The scandalous Epi-Pens saga continues. They can be made very cheaply but the price has jumped from $57 to $500 since 2007, not because they are worth it, but because of greed and corrupt business practices. Now Illinois won’t fix the problem but instead will make insurance companies who shift costs to taxpayers to fund the overly-priced pens for children.
Because no child should go without or something.
Yeah, you’re an idiot.
I was proud to sign two new laws expanding insurance coverage for children whose allergies require live-saving EpiPens and Illinoisans suffering from Lyme disease.
This legislation takes a big step forward in protecting our children and families. pic.twitter.com/ZQVTies3j3
— Governor JB Pritzker (@GovPritzker) August 13, 2019
An epinephrine injector, used during an anaphylactic attack, delivers a dose of epinephrine, or adrenaline that minimizes swelling and opens airways.
Illinois State Senator Julie Morrison said no child should suffer because they can’t afford an EpiPen. The cost of the EpiPen jumped from $57 in 2007 to about $500 in 2016, the Chicago Sun-Times reports.
WHY DEAL WITH CORRUPTION? JUST LIE TO THE PEOPLE
For those who don’t remember, Senator Manchin’s daughter wiped out the competition in the Epi-Pen business.
Without competition, Mylan has been able to continuously raise their prices on the life-saving medication and injector — there are no companies to offer it for less. Gizmodo reported in September 2016 that the consumer complaints about Mylan’s price gouging over EpiPens has been going on for years — but the complaints were unanswered. Also, between their cozy relationship with the FDA and their questionable practices, Mylan was able to take a drug worth fifty cents and sell it for more than $600.
That’s big government for you. Wait until they own you.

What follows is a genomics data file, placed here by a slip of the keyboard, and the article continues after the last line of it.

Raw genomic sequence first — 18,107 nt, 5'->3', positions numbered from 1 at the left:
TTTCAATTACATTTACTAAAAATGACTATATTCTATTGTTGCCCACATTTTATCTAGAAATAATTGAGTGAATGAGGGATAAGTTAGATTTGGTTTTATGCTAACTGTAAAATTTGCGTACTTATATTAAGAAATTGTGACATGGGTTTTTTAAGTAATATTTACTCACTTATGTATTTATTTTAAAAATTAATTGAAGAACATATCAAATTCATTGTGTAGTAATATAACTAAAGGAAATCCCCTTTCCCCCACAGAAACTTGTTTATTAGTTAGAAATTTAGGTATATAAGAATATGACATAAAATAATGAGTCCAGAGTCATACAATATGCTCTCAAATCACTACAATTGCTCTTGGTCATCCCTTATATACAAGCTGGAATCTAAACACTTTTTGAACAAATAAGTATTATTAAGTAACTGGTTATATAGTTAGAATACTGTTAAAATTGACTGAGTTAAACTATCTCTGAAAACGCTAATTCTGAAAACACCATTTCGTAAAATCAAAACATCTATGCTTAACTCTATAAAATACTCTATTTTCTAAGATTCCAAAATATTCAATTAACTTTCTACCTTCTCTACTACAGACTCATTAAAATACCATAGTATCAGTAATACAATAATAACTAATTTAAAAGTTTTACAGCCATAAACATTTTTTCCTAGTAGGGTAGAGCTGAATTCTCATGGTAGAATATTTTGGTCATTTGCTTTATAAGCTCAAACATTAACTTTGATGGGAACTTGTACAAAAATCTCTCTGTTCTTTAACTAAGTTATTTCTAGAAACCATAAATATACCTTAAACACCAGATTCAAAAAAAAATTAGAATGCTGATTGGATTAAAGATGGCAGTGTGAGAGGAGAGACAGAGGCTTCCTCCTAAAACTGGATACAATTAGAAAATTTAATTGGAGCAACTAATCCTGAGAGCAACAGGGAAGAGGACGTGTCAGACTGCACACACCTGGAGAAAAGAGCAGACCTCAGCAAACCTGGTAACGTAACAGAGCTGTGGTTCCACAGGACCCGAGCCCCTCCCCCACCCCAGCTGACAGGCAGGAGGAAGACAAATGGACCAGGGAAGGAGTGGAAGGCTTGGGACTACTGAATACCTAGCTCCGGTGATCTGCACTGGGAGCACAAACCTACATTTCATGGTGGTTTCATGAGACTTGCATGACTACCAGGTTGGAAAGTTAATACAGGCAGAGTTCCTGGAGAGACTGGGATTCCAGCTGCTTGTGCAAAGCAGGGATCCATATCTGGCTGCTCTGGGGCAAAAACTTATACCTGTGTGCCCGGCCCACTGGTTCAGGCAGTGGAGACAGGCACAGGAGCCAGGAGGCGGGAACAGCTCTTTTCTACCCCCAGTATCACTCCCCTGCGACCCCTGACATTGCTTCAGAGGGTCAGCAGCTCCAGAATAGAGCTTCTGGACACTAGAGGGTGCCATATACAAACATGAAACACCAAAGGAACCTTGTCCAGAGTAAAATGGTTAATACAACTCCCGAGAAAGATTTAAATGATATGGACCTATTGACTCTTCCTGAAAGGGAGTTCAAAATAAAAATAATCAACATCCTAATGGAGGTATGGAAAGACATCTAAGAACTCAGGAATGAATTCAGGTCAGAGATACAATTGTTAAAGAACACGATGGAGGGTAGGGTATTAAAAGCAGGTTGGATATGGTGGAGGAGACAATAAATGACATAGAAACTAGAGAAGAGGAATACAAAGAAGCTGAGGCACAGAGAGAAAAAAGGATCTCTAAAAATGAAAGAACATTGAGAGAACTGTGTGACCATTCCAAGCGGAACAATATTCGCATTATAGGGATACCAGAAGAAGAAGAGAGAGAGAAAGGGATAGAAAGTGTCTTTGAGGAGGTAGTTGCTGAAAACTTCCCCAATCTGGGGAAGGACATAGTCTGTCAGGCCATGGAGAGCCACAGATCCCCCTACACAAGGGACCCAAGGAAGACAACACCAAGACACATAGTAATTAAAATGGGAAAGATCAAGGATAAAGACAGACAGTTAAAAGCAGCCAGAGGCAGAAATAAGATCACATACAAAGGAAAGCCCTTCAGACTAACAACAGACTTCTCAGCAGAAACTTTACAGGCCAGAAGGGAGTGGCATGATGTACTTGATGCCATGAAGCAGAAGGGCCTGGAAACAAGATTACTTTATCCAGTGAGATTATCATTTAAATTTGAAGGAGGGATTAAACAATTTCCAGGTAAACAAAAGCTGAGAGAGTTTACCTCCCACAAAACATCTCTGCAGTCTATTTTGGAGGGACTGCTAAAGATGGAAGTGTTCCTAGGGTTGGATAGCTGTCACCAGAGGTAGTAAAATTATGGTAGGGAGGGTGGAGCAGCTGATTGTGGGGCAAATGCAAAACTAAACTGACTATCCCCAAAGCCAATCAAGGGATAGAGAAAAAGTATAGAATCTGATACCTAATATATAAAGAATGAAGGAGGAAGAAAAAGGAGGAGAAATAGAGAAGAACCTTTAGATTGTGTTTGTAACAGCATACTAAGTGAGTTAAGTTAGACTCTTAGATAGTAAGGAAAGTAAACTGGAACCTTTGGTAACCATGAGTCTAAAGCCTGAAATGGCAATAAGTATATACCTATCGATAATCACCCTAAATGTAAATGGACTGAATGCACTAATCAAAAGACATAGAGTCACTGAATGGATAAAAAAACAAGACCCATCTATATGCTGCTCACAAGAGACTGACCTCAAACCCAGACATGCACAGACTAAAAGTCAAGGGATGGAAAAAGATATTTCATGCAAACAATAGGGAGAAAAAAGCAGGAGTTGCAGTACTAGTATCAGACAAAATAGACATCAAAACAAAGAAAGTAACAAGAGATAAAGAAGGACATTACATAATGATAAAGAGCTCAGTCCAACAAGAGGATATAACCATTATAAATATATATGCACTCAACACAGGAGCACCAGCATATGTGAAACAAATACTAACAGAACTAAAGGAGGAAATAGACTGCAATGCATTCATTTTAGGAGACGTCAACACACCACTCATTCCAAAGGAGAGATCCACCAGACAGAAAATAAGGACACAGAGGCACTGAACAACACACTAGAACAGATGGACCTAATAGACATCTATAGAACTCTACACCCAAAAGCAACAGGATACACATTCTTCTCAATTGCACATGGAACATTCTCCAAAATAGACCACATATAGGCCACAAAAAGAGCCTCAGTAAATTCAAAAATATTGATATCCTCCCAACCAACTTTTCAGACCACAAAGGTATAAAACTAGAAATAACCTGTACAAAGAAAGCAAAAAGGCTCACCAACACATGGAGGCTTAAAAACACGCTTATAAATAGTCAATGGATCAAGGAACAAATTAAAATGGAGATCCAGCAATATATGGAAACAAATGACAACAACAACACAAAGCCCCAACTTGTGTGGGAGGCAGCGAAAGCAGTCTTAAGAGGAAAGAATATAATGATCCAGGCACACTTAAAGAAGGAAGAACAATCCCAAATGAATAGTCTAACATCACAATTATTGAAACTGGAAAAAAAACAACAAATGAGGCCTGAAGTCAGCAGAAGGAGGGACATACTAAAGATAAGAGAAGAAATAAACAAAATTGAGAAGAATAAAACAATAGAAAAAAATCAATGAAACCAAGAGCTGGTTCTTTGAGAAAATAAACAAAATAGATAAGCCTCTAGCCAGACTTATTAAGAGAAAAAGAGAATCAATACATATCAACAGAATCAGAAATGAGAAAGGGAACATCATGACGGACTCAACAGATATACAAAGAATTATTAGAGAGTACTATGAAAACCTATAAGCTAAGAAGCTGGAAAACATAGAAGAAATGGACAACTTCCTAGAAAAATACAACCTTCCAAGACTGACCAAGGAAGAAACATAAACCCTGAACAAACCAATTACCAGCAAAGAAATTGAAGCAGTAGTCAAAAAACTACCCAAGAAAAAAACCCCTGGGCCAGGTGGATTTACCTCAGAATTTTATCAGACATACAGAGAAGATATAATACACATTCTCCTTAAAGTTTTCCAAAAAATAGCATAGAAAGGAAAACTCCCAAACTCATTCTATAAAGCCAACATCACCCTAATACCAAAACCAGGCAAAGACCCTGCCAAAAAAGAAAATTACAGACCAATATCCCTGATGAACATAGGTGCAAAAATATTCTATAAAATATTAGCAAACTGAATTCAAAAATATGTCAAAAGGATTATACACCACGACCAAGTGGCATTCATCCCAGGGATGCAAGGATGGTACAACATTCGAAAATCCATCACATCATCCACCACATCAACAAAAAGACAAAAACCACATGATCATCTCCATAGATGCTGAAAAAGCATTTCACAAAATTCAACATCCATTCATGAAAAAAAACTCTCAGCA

Apparently, anyone can lodge a complaint with the FDA and the FDA can choose to make a case out of it which is what happened with Mylan’s potential competitors.
Citizen petitions can keep a drug or device from FDA approval. When Teva tried to sell a generic EpiPen in 2015, Mylan employees filed a citizen’s petition complaining about Teva safety to keep them from the market. Mylan apparently relied on this practice.
Epinephrine costs about fifty cents an injection but Mylan has their own FDA-approved injector and any time a competitor comes along with another injector, Mylan’s friends in the FDA would have concerns and keep it from the market.
The Intercept reported on the companies CEO who has given herself and her executives’ exorbitant pay increases:
From working in the company’s basement, CEO Helen Bresch (Senator Manchin’s daughter) moved through the ranks to become Mylan’s chief lobbyist in 2002. In that position, she contributed to the 2003 Medicare prescription drug bill, which barred the federal insurance provider from bargaining with drug companies over prices. She was also key to the passage of the 2012 Generic Drug User Fee Act, which increased inspections of foreign facilities manufacturing drugs for the U.S. market. While it increased regulations at Mylan’s own sites outside the U.S., it also made it more difficult for foreign drugmakers to sell their products domestically.
Mylan also spent $1.2 million on lobbying Congress to great advantage.
After their lobbying efforts, the government passed a law giving block grants to states requiring schools to stock EpiPens. Packages of EpiPens were required to be sold with two EpiPens.
Mylan misclassified EpiPen as a generic drug, in order to avoid the higher rebates drug companies must pay when they sell their brand-name products to state Medicaid programs.
Congress has been worthless but a French drugmaker is suing Mylan for stifling the competition. Other than that, nothing is dealing with corruption in the case.
Top executives at Mylan, the pharmaceutical company that owns EpiPen, reportedly reaped in nearly $300 million in compensation from 2011 to 2015.
Our elite are lazy, corrupt dumbasses.